Lighting Principles & Terms In Spring TX
You’ll need to know about lighting terms and principles if you want to give your home energy-efficient lighting.
- Illumination- All light exists to provide illumination to space, which is how the light is distributed on horizontal surfaces.
- Lumen- The light emitted from a lamp, measured in a specific unit. Around 1600 lumens are emitted from an incandescent lamp that uses 100-watts.
- Footcandle- The illumination’s intensity is measured in footcandles. Scientifically speaking, illumination made by the distribution of a single lumen over an area of 1-square-foot is a footcandle. 30 to 50 footcandles are generally enough to illuminate a room in an office or home for work. 200 footcandles or more are needed in areas where detailed work needs to be performed without eyestrain or a decrease in inaccuracy. 5 to 20 footcandles are enough to walk around at night.
- Efficacy- This is the ratio of produced light to consumed energy. Lumens per watt are used as a measurement for this, which is lumens divided by the energy consumption rate.
- Color Temperature- The light source’s color is its temperature. Warm colors are ones like yellow and red, which can resemble a flame, while cool colors are ones like blue and green, which resemble the sky on an overcast day. Kelvin (K) is used to measure color temperature. Although colors are given the designation of cool, they actually have high Kelvin temperatures in the range of 3600 to 5500 K, while warm color temperatures have a lower range of around 2700 to 3000 K. Since the contrast of cool light is higher than warm light, it’s usually used for visual tasks. Living spaces often have warm light because they make clothing and skin tones look better. Most indoor areas and tasks are recommended to use a color temperature in the 2700 to 3600 K range.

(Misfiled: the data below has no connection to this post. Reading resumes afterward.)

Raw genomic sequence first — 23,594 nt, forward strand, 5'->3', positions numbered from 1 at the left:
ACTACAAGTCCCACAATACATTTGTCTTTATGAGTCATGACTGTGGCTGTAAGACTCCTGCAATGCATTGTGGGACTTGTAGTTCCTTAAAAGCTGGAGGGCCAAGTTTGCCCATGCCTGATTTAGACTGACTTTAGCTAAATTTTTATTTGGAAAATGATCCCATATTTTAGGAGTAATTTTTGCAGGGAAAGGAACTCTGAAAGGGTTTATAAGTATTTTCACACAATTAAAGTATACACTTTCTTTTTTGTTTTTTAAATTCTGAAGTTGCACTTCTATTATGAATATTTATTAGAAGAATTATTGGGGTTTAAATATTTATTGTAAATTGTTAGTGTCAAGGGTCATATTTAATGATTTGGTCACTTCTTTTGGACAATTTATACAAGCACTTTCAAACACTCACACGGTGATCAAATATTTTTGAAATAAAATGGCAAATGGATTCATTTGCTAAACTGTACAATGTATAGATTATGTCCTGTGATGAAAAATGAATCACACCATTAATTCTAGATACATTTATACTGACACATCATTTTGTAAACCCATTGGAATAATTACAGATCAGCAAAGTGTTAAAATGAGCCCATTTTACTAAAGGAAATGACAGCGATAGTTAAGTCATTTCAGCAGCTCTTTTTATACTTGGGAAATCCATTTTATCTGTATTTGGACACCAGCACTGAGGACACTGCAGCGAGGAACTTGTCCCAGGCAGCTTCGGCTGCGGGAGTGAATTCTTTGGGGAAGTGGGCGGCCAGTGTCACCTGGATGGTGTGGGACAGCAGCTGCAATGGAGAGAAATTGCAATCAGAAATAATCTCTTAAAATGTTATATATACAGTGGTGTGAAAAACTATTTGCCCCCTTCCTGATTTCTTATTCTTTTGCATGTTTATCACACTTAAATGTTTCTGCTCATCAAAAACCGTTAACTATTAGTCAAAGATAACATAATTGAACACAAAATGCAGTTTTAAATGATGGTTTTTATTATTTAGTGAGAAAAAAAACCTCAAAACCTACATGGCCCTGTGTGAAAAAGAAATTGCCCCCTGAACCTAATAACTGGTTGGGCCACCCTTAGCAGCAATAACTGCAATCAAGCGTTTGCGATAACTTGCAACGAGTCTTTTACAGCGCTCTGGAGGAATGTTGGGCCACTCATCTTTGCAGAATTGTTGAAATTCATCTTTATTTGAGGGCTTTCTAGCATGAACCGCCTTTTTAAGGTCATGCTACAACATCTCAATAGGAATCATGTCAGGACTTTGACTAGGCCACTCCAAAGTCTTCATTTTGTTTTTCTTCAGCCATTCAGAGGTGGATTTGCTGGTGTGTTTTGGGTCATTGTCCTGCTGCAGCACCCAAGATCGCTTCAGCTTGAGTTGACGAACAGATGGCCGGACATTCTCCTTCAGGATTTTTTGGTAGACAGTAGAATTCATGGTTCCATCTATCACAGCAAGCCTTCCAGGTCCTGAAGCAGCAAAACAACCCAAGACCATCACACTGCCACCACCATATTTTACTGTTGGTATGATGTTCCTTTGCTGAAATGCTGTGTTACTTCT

- Color Rendition- The appearance of a color when light is illuminating is a color rendition. Between the color temperature and rendition, rendition is seen as more of important quality. Multiple colors usually make up an object, rather than a single color. An object’s color may look different in light sources that have a certain color deficiency. The ability of a light source to render color in a similar manner to the sun is measured on a 1-100 scale called the CRI or Color Rendition Index. The illumination provided by an incandescent bulb that uses 100-watts is the base for the 100 value of the scale. Most indoor areas will generally use a light source that can produce a CRI value of 80 or more.
- Glare- Someone might have difficulty seeing when a light source produces an excessive amount of brightness. Glare will usually happen when a dark background is behind a bright object. Glare will be produced when light reflects off a printed piece of paper, a computer screen, or a television. Fluorescent lamps are less likely to produce glare than incandescent lamps and other light sources that have intense, bright light. It’s all relative to where the object is being viewed and the placement of the light.
- Ambient lighting- Ambient lighting gives the outdoor area enough light for safety and indoor areas enough light to perform regular activities.
- Task lighting- This is used for tasks that need more like than what is generally emitted from a general light source. Bathroom mirrors, table lamps, and kitchen lights under the counters have task lighting.
- Accent lighting- This is used to make an outdoor or indoor area look better by bringing out its good qualities and drawing attention to it.